Prep (an hour or so before dinner time):

  1. Get the chicken out of the fridge.  With a whole chicken, this is much more important, but here it probably doesn't matter so much.  But take it out fifteen minutes or a half hour early anyway.  (BTW, culinary jargon alert!  This is called tempering the meat.  Helps ensure even cooking.)
  2. Scrub the sweet potatoes, then wrap them in foil and throw them into an oven at 400 or so.  This is the longest-cooking ingredient.
  3. Prepare the salad fixings and set aside.
  4. Pat the chicken pieces dry with a paper towel and place them on a raised-edge cookie sheet, the easier to transport them to the grill.
  5. Season generously with a mixture of salt, pepper, garlic powder, onion powder, paprika, and sage.  How much of each?  Just start with a tablespoon or so of salt and sprinkle everything else on until you've got a good mixture.  It's going to be tough to screw up.  Fine!  Try a half-teaspoon of everything after salt.  Maybe go a quarter on the sage and paprika.  I just dump it all into a little prep bowl and mix it with my fingers.
  6. More on the seasoning: Season on all surfaces.  Go hog wild here.  If you overdo it, you can (gasp!) strip off the skin and just eat the meat with your salty fingers.  With repetition, you'll get it dialed in just right.  And tastes vary, so my mixture, while perfect in every way, may not meet with your diminished capacity for appreciating my perfectness.  This is an understandable and completely unacceptable flaw in your personality.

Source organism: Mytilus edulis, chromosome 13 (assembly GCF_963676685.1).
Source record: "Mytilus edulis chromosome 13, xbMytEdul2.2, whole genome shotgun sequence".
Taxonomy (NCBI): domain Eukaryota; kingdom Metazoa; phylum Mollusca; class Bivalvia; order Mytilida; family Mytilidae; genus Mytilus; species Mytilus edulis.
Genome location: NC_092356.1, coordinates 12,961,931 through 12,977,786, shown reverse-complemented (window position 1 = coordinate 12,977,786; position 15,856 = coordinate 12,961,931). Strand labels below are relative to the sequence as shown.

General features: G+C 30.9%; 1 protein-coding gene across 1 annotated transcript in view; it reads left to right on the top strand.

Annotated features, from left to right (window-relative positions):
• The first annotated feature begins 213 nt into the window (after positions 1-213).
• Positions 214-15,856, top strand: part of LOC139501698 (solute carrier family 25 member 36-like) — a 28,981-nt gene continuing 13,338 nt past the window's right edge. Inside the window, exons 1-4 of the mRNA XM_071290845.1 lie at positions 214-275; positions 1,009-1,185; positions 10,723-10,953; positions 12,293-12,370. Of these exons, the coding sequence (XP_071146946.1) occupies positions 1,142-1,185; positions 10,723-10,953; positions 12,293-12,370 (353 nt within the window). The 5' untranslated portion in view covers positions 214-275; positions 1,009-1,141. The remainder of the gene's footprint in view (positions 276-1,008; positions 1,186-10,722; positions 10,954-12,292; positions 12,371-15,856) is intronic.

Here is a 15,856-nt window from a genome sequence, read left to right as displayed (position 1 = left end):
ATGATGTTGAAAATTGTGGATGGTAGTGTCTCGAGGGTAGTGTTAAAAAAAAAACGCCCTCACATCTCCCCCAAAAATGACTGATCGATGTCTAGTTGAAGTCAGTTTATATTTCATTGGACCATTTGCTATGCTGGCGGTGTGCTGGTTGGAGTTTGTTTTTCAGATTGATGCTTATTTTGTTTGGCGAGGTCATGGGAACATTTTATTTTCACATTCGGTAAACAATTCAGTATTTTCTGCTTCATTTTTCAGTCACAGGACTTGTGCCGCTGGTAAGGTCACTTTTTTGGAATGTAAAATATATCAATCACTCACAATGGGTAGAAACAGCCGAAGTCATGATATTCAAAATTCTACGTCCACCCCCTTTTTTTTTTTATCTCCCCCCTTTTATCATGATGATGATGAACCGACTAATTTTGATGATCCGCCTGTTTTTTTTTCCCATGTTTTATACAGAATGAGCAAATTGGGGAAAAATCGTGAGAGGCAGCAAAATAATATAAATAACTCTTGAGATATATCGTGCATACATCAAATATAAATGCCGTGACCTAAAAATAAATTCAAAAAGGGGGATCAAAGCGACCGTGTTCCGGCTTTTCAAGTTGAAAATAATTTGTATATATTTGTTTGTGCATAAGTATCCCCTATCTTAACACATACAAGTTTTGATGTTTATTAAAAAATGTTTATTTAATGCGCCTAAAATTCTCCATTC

Pause.  Seriously, you should now do nothing for a bit.  Those sweet potatoes are going to take a while.  Probably close to an hour, depending on their size.  Your chicken will take maybe a half hour to cook.  So go play Words With Friends or something.  BTW, challenge me.  I dare you.

The nice thing here is that if the sweet potatoes are done early, they're wrapped in foil and therefore can't complain effectively about being done early.  It's a very muffled sound anyway, and if you turn the oven off and just leave them in there, they'll eventually shut up.


Now this is where it gets tricky.  You could go the safe route and just throw your chicken onto a baking sheet (something with sides) with a cooling rack in it.  Your sweet potatoes could easily be moved to a lower rack.  They'd be fine, though again they tend to complain about you moving their desk again.  And you could pretty much just fire and forget (though watch for fire!) here, putting them in at 425 or so for about a half hour.  Turn them if you want at some point, but it's pretty idiot-proof.  The problem is that, like the Whole Chicken, it'll generate just a sliiiight bit of copious amounts of smoke.

Which is why I like to go with a grill-roast technique.  And it may take some trial and error.  But here's how it generally works.  And by works I mean you may lose a leg or two.  Of the chicken, of course!  True, my chicken is worth an amputation here and there, but it's not strictly necessary or anything.  You people are so dedicated!